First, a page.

What to call your pony book

Have you written a pony book?

Writing a book is one thing, but thinking of a title for it is quite another. Do you tell the reader exactly what they’re going to get, or do you hint at it? Publishers in the past worked on the fair assumption that if you were looking for a pony book, the word ‘pony’ shoe-horned into the title would probably do the trick.

And going by the evidence of the eighty years or so the pony book has been going, they were not wrong.

What do we want?

What do we want? We want a pony (and there’s a title for you for free, because as far as I know, no one’s snaffled that one, nor, oddly enough, He Wanted a Pony). Diana Pullein-Thompson kicked off her solo publishing career with I Wanted a Pony and Peggie Cannam followed with She Wanted a Pony.

There were titles that addressed the fantasy of owning a pony: the iconic Wish for a Pony, followed by Dream Pony (a popular title, this one), joined by A Very Special PonyThe Magic Pony and The Paradise Pony and Jill and the Perfect Pony.

How were you going to get that pony you dreamed of? There was the prosaic, and for most people, accurate, They Bought Her a Pony and A Pony for Sale.

If you were going to have to rely on your own resources, well, then there was Quest for a Pony, The Pony Hunt and The Pony Fund.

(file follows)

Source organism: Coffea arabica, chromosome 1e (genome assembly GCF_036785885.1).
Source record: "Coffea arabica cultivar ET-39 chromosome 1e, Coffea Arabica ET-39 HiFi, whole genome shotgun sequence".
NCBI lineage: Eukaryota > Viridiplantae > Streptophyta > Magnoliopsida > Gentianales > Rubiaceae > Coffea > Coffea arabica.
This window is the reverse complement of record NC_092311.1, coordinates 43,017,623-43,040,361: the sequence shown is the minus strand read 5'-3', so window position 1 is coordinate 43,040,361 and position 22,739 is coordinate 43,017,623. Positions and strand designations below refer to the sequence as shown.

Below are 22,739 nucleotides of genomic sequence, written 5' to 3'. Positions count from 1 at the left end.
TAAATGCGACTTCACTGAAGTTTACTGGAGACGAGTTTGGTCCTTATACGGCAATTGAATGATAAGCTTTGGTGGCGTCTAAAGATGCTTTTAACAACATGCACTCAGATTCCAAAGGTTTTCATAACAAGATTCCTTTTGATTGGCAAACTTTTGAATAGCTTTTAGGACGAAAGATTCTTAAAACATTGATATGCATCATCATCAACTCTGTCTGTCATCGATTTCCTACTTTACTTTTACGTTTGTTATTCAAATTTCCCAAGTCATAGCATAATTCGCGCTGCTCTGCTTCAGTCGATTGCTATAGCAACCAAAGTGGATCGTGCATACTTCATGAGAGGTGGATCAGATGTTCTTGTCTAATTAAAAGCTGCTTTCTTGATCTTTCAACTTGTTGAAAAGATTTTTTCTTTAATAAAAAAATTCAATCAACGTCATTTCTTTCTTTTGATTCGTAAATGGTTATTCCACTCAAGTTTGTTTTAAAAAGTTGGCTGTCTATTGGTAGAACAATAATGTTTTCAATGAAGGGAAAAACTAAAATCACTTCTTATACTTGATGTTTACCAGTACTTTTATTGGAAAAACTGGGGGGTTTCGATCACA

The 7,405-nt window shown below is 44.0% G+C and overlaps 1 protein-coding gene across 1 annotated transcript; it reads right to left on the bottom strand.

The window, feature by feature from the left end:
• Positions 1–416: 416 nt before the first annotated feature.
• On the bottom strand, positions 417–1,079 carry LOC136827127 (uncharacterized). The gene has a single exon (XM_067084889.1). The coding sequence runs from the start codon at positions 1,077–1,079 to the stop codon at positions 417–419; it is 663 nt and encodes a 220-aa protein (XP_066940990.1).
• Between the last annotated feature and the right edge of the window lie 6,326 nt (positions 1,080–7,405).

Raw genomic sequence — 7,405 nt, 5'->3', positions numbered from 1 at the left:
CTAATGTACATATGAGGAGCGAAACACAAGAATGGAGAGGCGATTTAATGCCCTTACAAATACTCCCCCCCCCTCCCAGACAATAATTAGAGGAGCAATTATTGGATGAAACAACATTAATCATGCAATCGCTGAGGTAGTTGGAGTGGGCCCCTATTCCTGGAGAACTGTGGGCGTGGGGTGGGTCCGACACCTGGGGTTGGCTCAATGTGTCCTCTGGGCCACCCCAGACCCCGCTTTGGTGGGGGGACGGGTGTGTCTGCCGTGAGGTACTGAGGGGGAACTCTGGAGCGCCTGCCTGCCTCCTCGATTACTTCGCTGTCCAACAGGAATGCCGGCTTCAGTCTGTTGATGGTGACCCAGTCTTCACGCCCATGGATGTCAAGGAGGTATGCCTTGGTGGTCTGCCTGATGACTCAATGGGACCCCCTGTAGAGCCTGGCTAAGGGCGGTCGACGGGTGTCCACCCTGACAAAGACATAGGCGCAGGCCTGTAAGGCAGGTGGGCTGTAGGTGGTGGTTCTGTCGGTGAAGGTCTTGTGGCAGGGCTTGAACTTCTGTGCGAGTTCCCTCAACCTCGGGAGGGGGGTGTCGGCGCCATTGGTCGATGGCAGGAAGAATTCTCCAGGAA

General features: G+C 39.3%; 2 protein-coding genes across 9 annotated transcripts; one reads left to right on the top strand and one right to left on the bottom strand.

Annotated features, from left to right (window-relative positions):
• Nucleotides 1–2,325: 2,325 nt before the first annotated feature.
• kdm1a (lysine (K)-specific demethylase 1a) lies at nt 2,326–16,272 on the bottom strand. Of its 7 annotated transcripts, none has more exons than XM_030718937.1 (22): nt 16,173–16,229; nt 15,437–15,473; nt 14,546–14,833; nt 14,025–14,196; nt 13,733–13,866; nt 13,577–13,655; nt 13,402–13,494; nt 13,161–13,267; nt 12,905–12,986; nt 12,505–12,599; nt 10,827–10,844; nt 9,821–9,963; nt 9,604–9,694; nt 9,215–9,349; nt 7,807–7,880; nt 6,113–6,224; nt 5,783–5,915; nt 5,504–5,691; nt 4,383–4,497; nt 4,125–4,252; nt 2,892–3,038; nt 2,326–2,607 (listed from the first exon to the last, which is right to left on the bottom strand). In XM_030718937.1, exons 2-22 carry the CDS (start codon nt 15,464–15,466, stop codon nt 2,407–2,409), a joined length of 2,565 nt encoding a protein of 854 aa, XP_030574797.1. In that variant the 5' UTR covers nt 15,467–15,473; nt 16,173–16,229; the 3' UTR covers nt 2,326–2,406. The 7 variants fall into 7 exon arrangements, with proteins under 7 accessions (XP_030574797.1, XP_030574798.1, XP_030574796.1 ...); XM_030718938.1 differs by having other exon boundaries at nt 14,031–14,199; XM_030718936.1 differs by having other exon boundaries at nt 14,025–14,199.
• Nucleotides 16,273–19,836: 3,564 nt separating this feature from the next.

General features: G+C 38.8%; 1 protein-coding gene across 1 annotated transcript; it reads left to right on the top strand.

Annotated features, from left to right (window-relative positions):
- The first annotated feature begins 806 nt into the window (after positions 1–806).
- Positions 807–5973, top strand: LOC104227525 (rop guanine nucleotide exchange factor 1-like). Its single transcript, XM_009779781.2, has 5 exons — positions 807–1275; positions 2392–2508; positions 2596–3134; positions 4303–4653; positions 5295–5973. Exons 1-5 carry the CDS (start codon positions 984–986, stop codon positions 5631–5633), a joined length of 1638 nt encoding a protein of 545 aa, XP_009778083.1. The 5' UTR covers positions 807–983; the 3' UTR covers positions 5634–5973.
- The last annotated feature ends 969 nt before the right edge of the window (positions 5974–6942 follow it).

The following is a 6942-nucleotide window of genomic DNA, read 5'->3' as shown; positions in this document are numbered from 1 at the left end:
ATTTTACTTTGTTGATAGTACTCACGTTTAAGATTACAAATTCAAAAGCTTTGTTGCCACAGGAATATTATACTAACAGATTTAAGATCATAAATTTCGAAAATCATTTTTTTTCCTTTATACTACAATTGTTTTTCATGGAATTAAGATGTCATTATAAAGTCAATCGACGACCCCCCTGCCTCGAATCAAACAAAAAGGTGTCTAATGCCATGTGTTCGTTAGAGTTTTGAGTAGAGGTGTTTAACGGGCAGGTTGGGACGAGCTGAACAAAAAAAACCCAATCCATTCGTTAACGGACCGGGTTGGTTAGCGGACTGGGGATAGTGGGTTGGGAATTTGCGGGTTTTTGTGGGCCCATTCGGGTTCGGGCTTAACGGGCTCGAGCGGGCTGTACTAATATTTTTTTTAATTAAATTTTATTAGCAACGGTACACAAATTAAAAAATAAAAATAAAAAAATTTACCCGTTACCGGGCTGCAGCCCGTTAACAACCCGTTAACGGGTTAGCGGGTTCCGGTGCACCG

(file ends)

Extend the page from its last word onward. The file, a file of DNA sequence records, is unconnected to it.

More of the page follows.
Or maybe you could win one. Jackie Won a Pony. Wendy won one too in Wendy Wins a Pony, and so did Tessa in The Prize Pony. The Pony Raffle might have turned up trumps for you.

If you weren’t lucky enough to win a pony, and had to pay for it, Margaret Stanley Wrench was prepared to ask that question for you in How Much for a Pony? Answers came in the form of The Penny Pony, Pennies for a Pony and The Bob-a-Job Pony, and, showing the unfortunate effects of inflation, The Ten-Pound Pony.

Some authors had more imaginative solutions than simply buying a pony. Lucy Daniels had A Pony in the Post. Myrtle Ellen Green came up with The Part-Exchange Pony, and one of my particular favourites here, A Pony – Doctor’s Orders! Would that have been a solution to Pony Madness, I wonder?

If only ponies were available on the NHS.

The word ‘pony’ was tacked on to all sorts of things: The Pony Picnic, Black Pony Inn, and The Wednesday Pony. There were Pony Tracks, The Pony Clue, Pony Plot and Pony Sleuths. Jill had Pony Jobs for Jill, and Sue had a TV Pony. And then two books which really should be shelved together: The Strawberry-Jam Pony and its friend, The Marmalade Pony.

Some titles told you pretty much all you needed to know about the pony: Misty the Grey Pony, Asido the Mexican Pony, Sheltie the Shetland Pony, Molly the New Forest Pony (and Trusty our New Forest Pony), and another of my favourites, Hua Ma the Flower Pony. And The Pink Pony and Rebel Pony and The Wild Pony and the No-Good Pony.

Then there were ponies to pull on the heartstrings: Nobody’s Pony, Second Best Pony, and The Lonely Pony.

And if there were plenty of books devoted to getting that pony, there were certainly those where the opposite was true: The Lost Pony for a start. Mary Treadgold had No Ponies, where the ponies had disappeared in the aftermath of the Second World War. Sticking with the theme of doom, she wrote The Rum Day of the Vanishing Pony. Mary Gervaise wrote an even rummer story where ponies vanished through cracks that opened up in the ground into underground caverns in her The Vanishing Pony.